In light of Vogue magazine’s most recent cover featuring soon to be wed power couple, Kanye West (only the fifth man to be featured on Vogue) and Kim Kardashian, many readers were left wondering how Vogue went from covers that were artistic to those that are pop culture driven. Starting from it’s founding in 1892 with original founder Arthur Turnure, the goal was to create a publication that celebrated the “ceremonial” side of life targeting the New York aristocracy. The cover of the very first issue was an illustration of a woman in a red dress standing next to a tree with her hat hanging on it. Vogue read in black letters at the very top. After Turnure passes at the turn of the century, Vogue finds itself with more detailed illustrations. We begin to see a woman in a full gown with the beautiful city as her backdrop. One might see these early 20th century covers as an animated scene out of The Great Gatsby.
As we jump to the 1930’s, Vogue begins to transition from illustrations on its cover to the use of live women. Models were typically shot from the waist up, accentuating their nails, jewelry, and a bold red lip. These covers always had a theme with a model striking an ever so graceful and dainty pose.
The 1950’s come around and Vogue has finally found its signature heading at the top fourth of the page with a beaming white or pastel colored background. It is also during this era that the covers show what seems to be the celebration of a woman’s grace, beauty, and gentleness by a use and play on different poses they struck. Aside from the aspirational dresses and jackets, jewelry played a huge role on the covers during this era.
The 1960’s bring us one of the most sensational editors Vogue has had to offer, Diana Vreeland. Drawing on her knowledge of art and history, she created fantasies. It was here that Vreeland made the shift from society’s woman to pop culture where she featured people like Twiggy and Cher on the cover of the magazine and placed The Beatles and Mick Jagger on an inside spread. Pop artist or not, Vreeland never failed to tell her reader a story.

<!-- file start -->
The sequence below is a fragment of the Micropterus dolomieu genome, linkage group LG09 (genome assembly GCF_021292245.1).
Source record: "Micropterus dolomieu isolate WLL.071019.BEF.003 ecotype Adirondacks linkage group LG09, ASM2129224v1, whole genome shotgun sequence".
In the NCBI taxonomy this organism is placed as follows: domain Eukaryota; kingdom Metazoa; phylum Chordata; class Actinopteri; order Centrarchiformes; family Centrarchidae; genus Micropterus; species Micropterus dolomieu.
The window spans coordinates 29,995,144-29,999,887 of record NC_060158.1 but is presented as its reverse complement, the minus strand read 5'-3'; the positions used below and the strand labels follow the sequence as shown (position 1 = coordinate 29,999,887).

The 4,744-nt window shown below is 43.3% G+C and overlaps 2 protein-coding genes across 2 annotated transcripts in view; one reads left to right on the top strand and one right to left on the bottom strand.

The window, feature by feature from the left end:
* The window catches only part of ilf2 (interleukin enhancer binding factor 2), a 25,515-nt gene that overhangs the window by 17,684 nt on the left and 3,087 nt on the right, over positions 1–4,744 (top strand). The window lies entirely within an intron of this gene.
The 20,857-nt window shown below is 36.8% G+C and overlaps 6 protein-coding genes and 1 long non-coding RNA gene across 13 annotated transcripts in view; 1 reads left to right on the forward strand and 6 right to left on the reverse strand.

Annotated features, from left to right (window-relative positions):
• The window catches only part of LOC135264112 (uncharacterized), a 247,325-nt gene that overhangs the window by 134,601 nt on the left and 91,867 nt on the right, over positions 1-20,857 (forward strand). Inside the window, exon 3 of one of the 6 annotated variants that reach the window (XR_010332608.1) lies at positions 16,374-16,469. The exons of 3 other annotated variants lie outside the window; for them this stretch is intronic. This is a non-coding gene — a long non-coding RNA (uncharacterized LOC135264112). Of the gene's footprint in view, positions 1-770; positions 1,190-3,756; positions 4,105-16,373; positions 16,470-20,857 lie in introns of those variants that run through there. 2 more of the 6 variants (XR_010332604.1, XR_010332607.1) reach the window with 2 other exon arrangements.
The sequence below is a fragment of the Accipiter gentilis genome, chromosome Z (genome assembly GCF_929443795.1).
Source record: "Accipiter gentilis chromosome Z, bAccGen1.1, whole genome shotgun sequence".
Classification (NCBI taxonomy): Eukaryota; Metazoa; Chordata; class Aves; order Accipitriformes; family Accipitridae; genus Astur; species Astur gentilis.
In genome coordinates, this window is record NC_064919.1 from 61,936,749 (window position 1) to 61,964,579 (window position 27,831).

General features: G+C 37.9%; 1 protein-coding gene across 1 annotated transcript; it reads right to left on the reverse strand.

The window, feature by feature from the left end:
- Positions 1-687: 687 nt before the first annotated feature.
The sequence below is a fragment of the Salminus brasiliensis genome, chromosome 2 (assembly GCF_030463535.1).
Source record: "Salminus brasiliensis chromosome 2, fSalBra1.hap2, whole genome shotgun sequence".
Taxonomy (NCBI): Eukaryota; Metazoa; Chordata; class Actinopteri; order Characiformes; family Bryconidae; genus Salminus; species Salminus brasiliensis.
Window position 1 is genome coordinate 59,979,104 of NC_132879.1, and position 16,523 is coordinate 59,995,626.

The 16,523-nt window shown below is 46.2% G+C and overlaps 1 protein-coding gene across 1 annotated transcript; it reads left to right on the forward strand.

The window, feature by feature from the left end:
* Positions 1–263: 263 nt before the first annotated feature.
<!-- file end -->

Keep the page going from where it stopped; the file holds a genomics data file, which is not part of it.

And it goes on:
As we approach the 1980’s, covers begin to show a wider range of women. Shot from the neck up with the model’s face taking up a majority of the page, we see an emphasis on beauty. The eyebrows, colored shadows that give sensuality to the eye, blush that brings the bone structure to life, and a bold lip as the icing on the cake. In a sense, one can compare these covers to a painting. By 1988, Vogue finds itself in the hands of Anna Wintour.
Upon coming to the publication, Wintour sought to make the brand younger and more approachable by focusing on new and more readily accessible concepts of fashion. With the 1990’s covers of Vogue we see different kinds of models as well as different trends. The ritzy edge of the magazine was still there, but it became more flexible and relatable. It is here we also see a lot of Naomi Campbell and Kate Moss.
As we hit the 21st century, the era of pop culture related covers skyrockets for the magazine. No longer is it about the models as it is about which singer or actress gets the coveted cover. From Rihanna, Beyoncé, and Lady Gaga to Nicole Kidman, Sarah Jessica Parker, and Lena Dunham – Vogue has completely transformed from just its former high society woman.
After witnessing Kim and Kanye on the cover of Vogue, we can only wonder what the iconic fashion magazine is going to bring us next.
Image source: vogue.com